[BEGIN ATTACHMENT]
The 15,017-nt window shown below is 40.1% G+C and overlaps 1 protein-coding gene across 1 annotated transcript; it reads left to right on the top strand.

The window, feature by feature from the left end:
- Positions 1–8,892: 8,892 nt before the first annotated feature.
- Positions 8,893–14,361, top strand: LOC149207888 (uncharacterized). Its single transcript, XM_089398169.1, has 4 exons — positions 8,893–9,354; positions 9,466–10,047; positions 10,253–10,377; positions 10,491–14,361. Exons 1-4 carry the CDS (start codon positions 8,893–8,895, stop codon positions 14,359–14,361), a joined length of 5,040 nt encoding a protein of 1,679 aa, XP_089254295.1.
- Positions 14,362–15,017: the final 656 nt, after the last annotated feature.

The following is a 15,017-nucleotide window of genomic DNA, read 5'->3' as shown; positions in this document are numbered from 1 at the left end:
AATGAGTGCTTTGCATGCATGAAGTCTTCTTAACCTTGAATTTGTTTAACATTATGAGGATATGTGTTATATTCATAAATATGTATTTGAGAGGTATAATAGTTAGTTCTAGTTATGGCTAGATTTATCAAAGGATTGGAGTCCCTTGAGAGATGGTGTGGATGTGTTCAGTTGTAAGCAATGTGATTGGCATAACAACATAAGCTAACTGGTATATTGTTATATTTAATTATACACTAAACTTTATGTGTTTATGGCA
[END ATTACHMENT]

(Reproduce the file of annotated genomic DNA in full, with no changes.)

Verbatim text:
The 15,017-nt window shown below is 40.1% G+C and overlaps 1 protein-coding gene across 1 annotated transcript; it reads left to right on the top strand.

The window, feature by feature from the left end:
- Positions 1–8,892: 8,892 nt before the first annotated feature.
- Positions 8,893–14,361, top strand: LOC149207888 (uncharacterized). Its single transcript, XM_089398169.1, has 4 exons — positions 8,893–9,354; positions 9,466–10,047; positions 10,253–10,377; positions 10,491–14,361. Exons 1-4 carry the CDS (start codon positions 8,893–8,895, stop codon positions 14,359–14,361), a joined length of 5,040 nt encoding a protein of 1,679 aa, XP_089254295.1.
- Positions 14,362–15,017: the final 656 nt, after the last annotated feature.

The following is a 15,017-nucleotide window of genomic DNA, read 5'->3' as shown; positions in this document are numbered from 1 at the left end:
AATGAGTGCTTTGCATGCATGAAGTCTTCTTAACCTTGAATTTGTTTAACATTATGAGGATATGTGTTATATTCATAAATATGTATTTGAGAGGTATAATAGTTAGTTCTAGTTATGGCTAGATTTATCAAAGGATTGGAGTCCCTTGAGAGATGGTGTGGATGTGTTCAGTTGTAAGCAATGTGATTGGCATAACAACATAAGCTAACTGGTATATTGTTATATTTAATTATACACTAAACTTTATGTGTTTATGGCA